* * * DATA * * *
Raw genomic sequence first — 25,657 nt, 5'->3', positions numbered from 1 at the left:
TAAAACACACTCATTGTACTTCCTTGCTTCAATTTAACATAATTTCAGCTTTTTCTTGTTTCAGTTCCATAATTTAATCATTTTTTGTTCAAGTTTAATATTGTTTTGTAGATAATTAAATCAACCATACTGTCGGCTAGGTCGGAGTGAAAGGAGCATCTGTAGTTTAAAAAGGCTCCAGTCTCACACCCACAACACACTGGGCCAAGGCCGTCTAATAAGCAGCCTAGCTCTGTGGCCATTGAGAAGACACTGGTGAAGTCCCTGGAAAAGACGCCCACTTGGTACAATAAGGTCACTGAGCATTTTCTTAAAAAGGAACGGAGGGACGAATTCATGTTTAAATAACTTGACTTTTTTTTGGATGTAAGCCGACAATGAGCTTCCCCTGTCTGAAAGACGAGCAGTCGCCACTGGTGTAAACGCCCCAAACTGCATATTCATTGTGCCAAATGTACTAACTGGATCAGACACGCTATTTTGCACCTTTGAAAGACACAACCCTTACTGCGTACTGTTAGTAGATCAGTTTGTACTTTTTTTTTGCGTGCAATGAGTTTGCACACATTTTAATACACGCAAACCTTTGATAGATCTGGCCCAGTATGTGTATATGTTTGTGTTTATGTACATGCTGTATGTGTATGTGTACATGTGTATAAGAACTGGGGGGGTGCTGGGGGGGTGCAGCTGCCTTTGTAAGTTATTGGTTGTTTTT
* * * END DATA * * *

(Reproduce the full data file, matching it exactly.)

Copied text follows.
Raw genomic sequence first — 25,657 nt, 5'->3', positions numbered from 1 at the left:
TAAAACACACTCATTGTACTTCCTTGCTTCAATTTAACATAATTTCAGCTTTTTCTTGTTTCAGTTCCATAATTTAATCATTTTTTGTTCAAGTTTAATATTGTTTTGTAGATAATTAAATCAACCATACTGTCGGCTAGGTCGGAGTGAAAGGAGCATCTGTAGTTTAAAAAGGCTCCAGTCTCACACCCACAACACACTGGGCCAAGGCCGTCTAATAAGCAGCCTAGCTCTGTGGCCATTGAGAAGACACTGGTGAAGTCCCTGGAAAAGACGCCCACTTGGTACAATAAGGTCACTGAGCATTTTCTTAAAAAGGAACGGAGGGACGAATTCATGTTTAAATAACTTGACTTTTTTTTGGATGTAAGCCGACAATGAGCTTCCCCTGTCTGAAAGACGAGCAGTCGCCACTGGTGTAAACGCCCCAAACTGCATATTCATTGTGCCAAATGTACTAACTGGATCAGACACGCTATTTTGCACCTTTGAAAGACACAACCCTTACTGCGTACTGTTAGTAGATCAGTTTGTACTTTTTTTTTGCGTGCAATGAGTTTGCACACATTTTAATACACGCAAACCTTTGATAGATCTGGCCCAGTATGTGTATATGTTTGTGTTTATGTACATGCTGTATGTGTATGTGTACATGTGTATAAGAACTGGGGGGGTGCTGGGGGGGTGCAGCTGCCTTTGTAAGTTATTGGTTGTTTTT